Dr. Rita Henderson | Top 40 Under 40 2020

Dr. Rita Henderson makes health care more responsive to the social drivers of disease.

Hair by Natully Bao, Diva Salonspa; makeup by Lily Ahonen, Artists Within. Photograph by Jared Sych.

Age: 39

Job title: Assistant Professor, Department of Family Medicine and Department of Community Health Sciences, Cumming School of Medicine, University of Calgary

Why she’s a 2020 Top 40 Under 40: Dr. Rita Henderson makes health care more responsive to the social drivers of disease.

Dr. Rita Henderson’s dad used to tell her a lesson from his pilot training: “Learn from the mistakes of others because you won’t live long enough to make them all yourself.” Henderson says it’s advice that she tries to follow in her work in health research, too. “Be humble. Be at the table willing to fix errors.”

Henderson earned her PhD addressing the social impacts of multigenerational trauma in Chile and adapted that to focus on the health effects of historical trauma among Indigenous communities in North America.

She educates physicians on ways to improve clinical care experiences for medically under-served groups, and co-leads national and provincial projects on the health of Indigenous patients, including in the areas of diabetes, brain health and the overdose crisis.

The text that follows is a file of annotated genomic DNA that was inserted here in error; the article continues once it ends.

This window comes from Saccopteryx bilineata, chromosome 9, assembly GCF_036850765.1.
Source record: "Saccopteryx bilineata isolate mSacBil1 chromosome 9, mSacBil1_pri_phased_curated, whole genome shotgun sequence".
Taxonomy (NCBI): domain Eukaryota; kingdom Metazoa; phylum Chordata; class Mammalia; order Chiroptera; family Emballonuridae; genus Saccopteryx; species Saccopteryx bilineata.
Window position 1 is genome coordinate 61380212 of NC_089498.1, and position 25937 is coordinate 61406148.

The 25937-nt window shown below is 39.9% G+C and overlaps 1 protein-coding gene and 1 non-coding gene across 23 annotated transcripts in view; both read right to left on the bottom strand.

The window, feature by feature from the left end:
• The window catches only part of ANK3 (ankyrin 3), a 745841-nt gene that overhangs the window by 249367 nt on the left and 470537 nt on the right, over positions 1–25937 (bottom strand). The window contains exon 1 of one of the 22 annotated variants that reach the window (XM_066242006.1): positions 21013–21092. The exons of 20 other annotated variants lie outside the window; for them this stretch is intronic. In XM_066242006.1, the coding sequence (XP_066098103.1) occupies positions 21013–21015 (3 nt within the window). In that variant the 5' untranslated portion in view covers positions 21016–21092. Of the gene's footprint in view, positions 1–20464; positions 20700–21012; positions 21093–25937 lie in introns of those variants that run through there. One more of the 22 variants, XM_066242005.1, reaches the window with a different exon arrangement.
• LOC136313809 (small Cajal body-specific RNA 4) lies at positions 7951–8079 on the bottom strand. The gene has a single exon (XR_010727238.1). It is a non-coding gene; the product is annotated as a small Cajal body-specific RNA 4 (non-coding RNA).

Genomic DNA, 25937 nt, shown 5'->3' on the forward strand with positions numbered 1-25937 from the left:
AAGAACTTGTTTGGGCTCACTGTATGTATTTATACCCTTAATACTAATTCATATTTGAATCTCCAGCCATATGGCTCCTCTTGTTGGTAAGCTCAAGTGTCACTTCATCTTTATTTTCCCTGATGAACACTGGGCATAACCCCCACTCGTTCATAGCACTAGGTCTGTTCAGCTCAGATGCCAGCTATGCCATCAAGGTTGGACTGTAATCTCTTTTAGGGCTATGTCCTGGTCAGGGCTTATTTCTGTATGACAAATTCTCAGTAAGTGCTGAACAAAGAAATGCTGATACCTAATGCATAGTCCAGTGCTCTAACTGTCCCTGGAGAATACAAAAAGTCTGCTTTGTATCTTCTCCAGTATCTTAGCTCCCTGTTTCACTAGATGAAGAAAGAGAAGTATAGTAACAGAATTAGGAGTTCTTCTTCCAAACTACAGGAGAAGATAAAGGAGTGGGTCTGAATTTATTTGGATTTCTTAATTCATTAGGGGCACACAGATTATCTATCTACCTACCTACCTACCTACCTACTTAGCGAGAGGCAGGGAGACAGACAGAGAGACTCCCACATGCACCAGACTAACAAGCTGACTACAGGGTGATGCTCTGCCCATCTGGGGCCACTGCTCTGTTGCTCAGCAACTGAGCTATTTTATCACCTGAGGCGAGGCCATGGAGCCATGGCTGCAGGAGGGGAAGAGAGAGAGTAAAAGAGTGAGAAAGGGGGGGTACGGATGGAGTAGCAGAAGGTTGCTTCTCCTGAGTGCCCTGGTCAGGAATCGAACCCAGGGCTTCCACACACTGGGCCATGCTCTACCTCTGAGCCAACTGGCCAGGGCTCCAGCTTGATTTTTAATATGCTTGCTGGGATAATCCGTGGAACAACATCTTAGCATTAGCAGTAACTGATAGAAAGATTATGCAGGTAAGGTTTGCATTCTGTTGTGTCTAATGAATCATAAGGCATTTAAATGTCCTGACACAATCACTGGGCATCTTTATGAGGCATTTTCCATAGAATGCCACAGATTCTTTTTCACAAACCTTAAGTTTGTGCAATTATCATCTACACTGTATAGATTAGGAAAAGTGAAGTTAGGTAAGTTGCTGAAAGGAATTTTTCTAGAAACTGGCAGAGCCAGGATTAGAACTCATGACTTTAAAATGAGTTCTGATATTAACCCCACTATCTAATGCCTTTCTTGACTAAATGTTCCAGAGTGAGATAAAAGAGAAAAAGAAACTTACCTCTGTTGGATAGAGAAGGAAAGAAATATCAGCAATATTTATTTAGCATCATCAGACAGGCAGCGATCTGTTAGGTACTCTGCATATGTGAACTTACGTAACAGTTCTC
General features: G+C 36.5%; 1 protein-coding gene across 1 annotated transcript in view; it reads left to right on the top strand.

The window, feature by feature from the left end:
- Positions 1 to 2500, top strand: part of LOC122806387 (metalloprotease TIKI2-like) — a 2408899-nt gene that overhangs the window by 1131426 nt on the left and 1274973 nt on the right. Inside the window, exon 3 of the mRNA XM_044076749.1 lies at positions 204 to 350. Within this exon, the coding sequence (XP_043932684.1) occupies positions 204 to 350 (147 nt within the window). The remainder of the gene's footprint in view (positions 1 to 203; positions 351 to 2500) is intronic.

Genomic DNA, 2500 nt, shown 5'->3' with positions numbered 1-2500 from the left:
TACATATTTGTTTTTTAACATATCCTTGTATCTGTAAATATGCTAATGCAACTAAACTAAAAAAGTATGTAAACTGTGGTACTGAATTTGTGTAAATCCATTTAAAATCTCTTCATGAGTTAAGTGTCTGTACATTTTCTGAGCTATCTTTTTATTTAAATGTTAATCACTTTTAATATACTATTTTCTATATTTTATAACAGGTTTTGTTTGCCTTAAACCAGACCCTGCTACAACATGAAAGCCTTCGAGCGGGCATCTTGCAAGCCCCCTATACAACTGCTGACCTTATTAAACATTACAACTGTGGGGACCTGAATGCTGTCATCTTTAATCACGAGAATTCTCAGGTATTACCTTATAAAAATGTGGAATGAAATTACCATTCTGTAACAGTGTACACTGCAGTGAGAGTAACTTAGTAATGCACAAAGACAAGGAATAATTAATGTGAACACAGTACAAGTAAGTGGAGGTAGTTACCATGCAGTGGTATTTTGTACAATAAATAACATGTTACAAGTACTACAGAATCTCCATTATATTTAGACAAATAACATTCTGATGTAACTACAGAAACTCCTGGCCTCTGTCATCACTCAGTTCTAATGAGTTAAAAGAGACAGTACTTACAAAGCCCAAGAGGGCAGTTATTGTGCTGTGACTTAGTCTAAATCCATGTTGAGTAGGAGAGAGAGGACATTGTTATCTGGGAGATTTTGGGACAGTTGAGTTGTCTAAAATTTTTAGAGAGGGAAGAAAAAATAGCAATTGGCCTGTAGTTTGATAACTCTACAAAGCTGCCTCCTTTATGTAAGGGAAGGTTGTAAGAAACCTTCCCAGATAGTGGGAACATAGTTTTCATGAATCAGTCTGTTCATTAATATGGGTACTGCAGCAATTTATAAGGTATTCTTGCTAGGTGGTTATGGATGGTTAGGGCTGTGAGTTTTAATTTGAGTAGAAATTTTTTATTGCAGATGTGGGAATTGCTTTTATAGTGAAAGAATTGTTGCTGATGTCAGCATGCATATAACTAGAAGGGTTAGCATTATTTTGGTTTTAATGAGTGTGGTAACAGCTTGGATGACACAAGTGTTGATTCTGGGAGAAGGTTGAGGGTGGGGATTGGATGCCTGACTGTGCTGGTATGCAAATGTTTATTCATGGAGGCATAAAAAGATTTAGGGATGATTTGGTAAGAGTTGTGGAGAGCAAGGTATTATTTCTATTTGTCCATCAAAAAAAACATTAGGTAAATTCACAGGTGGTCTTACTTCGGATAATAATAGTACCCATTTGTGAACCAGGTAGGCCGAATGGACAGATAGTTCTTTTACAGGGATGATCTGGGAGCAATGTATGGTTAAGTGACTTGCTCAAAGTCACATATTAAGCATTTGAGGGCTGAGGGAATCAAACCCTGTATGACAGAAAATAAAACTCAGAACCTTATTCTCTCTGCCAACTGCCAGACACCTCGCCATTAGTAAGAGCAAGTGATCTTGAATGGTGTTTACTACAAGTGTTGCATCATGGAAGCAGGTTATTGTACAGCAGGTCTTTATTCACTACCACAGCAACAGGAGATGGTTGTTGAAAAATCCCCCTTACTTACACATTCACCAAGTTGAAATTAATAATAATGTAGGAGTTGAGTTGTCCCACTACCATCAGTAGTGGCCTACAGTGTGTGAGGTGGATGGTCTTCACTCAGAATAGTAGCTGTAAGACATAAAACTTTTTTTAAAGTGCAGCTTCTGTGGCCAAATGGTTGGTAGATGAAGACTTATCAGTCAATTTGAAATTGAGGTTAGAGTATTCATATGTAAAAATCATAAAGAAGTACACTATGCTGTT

“What I do is address inequities within white systems. And I say that as a person who is of settler background,” she says. “As the Truth and Reconciliation Commission says, reconciliation is a responsibility of all Canadians.”

Her research has brought in over $2 million to focus on the social determinants of health among vulnerable and at-risk populations in Alberta. She also helped secure a $3.5 million grant to improve Indigenous primary care across the province.

Henderson is driven to make sure everyone has access to not only health care, but to opportunity. “On the one hand, it’s about justice and human rights, but fundamentally, it’s about optimizing the potential of all people,” she says.

As a mother of two, Henderson is at the stage where many women’s academic careers falter as they try to balance family, research and funding cycles, but she’s intent on changing that — both for herself and future generations of women scholars. “It’s not just about having a woman on board. It’s about having a whole different way of looking at problems,” she says.

This article appears in the November 2020 issue of Avenue Calgary.

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